It’s an8 hour drive from Pensacola to Augusta, GA. I got to the Augusta Marriot around 6:00, unloaded my stuff and went in search of a free beer. I wandered down the levee that holds back the Savannah River and I found said free beer (Fat Tire) at a restaurant where all the IMBA staff and guests were socializing. In a case of mistaken identity I was given a wrist band by Ryan Schutz, IMBA’s Program Manager, that enabled me to get a free beer (he thought i was from Pennsylvania. Maybe it was the PORC shirt I was wearing). I met several people and got a good vibe about the whole event. I hurried back to the hotel to get my name badge and sign in. The opening ceremonies happened at an amphitheater by the Savannah River. The Mayor, City Manager and the City Sports Director were in attendance and were thanking IMBA for choosing their city for the event. Lots of IMBA’s leaders and other dignitaries gave speeches. A bluegrass band played afterwords. I found food and went to bed.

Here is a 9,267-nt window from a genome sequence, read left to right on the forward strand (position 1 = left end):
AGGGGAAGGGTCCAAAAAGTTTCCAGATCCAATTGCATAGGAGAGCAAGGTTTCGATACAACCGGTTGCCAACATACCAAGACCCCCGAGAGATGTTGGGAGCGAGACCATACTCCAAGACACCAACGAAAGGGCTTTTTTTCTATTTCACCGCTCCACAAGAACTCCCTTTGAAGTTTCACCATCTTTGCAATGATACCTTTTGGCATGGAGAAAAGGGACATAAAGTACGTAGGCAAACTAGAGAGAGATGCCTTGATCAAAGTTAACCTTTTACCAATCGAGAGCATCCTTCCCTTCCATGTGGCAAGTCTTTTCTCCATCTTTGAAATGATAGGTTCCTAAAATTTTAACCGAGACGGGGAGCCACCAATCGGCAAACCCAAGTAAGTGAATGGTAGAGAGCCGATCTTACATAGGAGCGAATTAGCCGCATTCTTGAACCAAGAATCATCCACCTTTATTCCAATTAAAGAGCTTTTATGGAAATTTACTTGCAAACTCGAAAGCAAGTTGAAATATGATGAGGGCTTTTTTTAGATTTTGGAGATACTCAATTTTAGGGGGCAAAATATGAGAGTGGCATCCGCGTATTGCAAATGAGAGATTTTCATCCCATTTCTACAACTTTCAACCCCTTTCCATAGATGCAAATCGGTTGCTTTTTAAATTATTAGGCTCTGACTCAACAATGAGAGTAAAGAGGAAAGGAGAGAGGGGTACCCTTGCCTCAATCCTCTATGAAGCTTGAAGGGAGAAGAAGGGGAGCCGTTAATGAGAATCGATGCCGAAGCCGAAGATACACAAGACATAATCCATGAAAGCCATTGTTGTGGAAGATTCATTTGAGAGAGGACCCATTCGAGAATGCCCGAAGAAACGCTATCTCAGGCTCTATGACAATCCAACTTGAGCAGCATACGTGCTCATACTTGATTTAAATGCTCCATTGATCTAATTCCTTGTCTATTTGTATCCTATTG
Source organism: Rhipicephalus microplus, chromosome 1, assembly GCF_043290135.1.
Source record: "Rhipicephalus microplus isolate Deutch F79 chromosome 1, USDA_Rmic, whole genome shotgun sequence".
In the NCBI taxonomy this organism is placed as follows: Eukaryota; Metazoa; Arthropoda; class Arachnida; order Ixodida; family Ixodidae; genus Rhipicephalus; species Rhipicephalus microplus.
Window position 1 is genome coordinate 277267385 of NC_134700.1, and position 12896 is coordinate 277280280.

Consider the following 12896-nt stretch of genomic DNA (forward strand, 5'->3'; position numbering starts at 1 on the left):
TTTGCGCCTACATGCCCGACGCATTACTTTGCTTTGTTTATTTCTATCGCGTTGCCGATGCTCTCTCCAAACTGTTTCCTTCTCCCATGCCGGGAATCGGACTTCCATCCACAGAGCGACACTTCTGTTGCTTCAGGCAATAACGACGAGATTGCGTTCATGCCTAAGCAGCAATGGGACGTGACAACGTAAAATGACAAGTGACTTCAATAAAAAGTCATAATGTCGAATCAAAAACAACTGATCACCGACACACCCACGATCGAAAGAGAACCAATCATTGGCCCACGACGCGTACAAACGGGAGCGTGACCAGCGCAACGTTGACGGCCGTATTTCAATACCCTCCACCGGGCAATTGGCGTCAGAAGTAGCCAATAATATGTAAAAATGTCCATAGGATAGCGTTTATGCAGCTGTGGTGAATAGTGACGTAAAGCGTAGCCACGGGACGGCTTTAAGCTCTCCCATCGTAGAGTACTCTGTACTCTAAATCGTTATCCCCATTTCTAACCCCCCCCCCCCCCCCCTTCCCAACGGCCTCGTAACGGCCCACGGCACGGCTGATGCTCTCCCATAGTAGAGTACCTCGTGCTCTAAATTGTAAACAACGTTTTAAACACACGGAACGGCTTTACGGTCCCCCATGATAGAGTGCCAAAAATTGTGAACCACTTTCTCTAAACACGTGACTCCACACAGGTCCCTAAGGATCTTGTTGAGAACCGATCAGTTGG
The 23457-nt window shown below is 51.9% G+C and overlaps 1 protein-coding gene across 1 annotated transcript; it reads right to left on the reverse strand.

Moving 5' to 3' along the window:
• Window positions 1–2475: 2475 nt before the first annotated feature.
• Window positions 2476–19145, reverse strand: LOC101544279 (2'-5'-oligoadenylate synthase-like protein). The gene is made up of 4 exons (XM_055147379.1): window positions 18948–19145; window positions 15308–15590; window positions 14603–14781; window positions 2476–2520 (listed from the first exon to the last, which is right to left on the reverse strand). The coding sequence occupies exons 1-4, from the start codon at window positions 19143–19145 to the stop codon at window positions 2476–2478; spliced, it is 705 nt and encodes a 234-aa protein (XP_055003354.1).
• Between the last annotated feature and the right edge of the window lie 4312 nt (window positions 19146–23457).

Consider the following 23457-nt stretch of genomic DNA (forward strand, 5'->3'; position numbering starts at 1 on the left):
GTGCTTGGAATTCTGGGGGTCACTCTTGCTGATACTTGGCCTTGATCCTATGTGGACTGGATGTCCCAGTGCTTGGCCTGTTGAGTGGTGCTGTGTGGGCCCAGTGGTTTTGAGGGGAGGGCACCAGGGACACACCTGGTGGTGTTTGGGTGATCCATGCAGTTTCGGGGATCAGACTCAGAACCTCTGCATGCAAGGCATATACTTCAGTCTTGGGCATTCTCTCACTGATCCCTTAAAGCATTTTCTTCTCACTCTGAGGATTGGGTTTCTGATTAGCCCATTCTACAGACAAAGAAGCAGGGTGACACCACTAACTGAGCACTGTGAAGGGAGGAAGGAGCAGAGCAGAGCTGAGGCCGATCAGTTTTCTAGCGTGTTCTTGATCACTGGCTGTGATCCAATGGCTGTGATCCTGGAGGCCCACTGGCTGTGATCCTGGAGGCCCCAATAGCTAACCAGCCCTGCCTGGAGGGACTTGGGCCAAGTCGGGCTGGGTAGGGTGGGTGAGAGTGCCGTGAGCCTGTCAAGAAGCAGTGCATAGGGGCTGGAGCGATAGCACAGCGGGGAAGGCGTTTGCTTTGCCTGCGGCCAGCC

Downstairs at 7:00 for breakfast in the main conference room. It was a pretty good crowd, maybe 300 people. Probably as many tattoos. Some big agencies were present such as BLM, National Park Service, State Parks, National Forests, State Forests, ACOE. A lot of the big manufacturers were there such as Trek, Specialized, SRAM. Publications like Dirtrag and Mountain Biking. I’m basically in a room with the whole cycling hierarchy. I was more than a little intimidated. I can’t begin to remember all the people I met but they were all very gracious and curious about what we have going on in the Pensacola area. I do remember meeting an older gentleman from IMBA whose name I can’t remember whose father lives in Navarre and may look us up when he comes down on vacation. Sweet! Mike Van Able, the IMBA Executive Director who I met the previous evening but didn’t know who he was, gave a nice introduction and Mike Mercuri from SRAM gave a talk about bike advocacy. Pretty motivational. We took a short break and then broke out into different sessions such as ‘Bike Park Maintenance’ or ‘Public Land Initiative’. I chose ‘Funding Trail Projects’ presented by two incredible speakers. Tom Sauret, the IMBA- SORBA Regional Director moderated the discussion. The first speaker was Ellis Alexander from Woodstock, GA SORBA and his topic was how to get money by asking for it. He was very well spoken and enthusiastic about the topic. His plan was to ask various members of the community for cash to fund a project. Granted they are on the outskirts of Atlanta but they raised $60k just by having a good plan, passionate leadership and great execution. I was impressed. The next speaker was Rick Moon from Northwest GA SORBA. His club puts on the Snake Gap Series out of Dalton. He was a completely different speaker than Ellis. His southern drawl was almost unintelligible but he turned out to be hilarious. His topic was fund raising by having an event (the aforementioned race series). Lots of good advice that we might be able to capitalize on. Next was a lovely lunch back in the main conference room. I sat and chatted with more people I can’t remember but I enjoyed it none the less. I need to remember to get business cards from people I meet. After lunch I hit the ‘Environmental Impacts of Mountain Biking’ by Jeremy Wimpey of Virginia Tech. Super smart guy that knew his subject inside and out. The thrust of the talk was that biking has about the same impact as hiking but there are many more studies that need to be done. Lots of cool ‘trampling’ studies and observing antelope reactions as bikers approach. The next talk was about building and designing all-weather trails. Woody Keen of Trail Dynamics was suppose to be part of the discussion but he was injured on the job so his co-worker Valerie took his place. Trail Dynamics is the company doing all the work on the Tallahassee trails so I was anxious to meet them. Dan Hudson and Rich Edwards of IMBA did most of the talking and they were full of knowledge. They recommend avoiding anything that looks like it won’t withstand heavy use. That said they showed the best and worst ways to overcome this if there is no other choice. Money can solve lots of problems. Rock armoring and boardwalks seem like the best solution for our wetland issues. There were lots of examples from Scotland where the ground is constantly wet so the trails are heavily armored. At 3:15 we were out the door to go ride. I changed, grabbed my bike and headed downstairs where the buses were waiting to take us to FATS. The Forks Area Trail System is in Sumter National Forest and is an IMBA Epic Ride. I sat on the bus next to Valerie from Trail Dynamics and had a good conversation with her about Tom Brown and Munson Hills. I chose not to do the guided ride as they said we couldn’t get lost. I hopped in behind a couple of guys I met the night before and off we went. At the end of the ride we were all beaming. What a fun trail. Lots of rollers on hard packed clay through the woods. I followed a Bike Patrol guy for a different route and it was better than the first. I’m guessing I did about 15 miles but I can’t be sure. Back on the bus there were several guys with some good scrapes and storied to tell. After showering I went out in search of dinner. I ran into Cleo and Matt, two other people there by themselves. We wolfed down dinner and a beer at Nacho Mama’s and headed to the Mountain Bike Film Festival at the Imperial Theater. More beer was served (1554) and a silent auction was underway. There were several short films, one about a pump track program in Grand Rapids, Michigan. One of the guys I was talking to the first evening was in that flick. There was a movie preview that was being done for IMBA to help with funding and to present to legislators. ‘Women of Dirt’ was the feature. I think most of the guys were in love after seeing the film. One of the main players was in attendance and she had black hair with a blue streak and crazy eyes. I wandered back to the room about 11:00.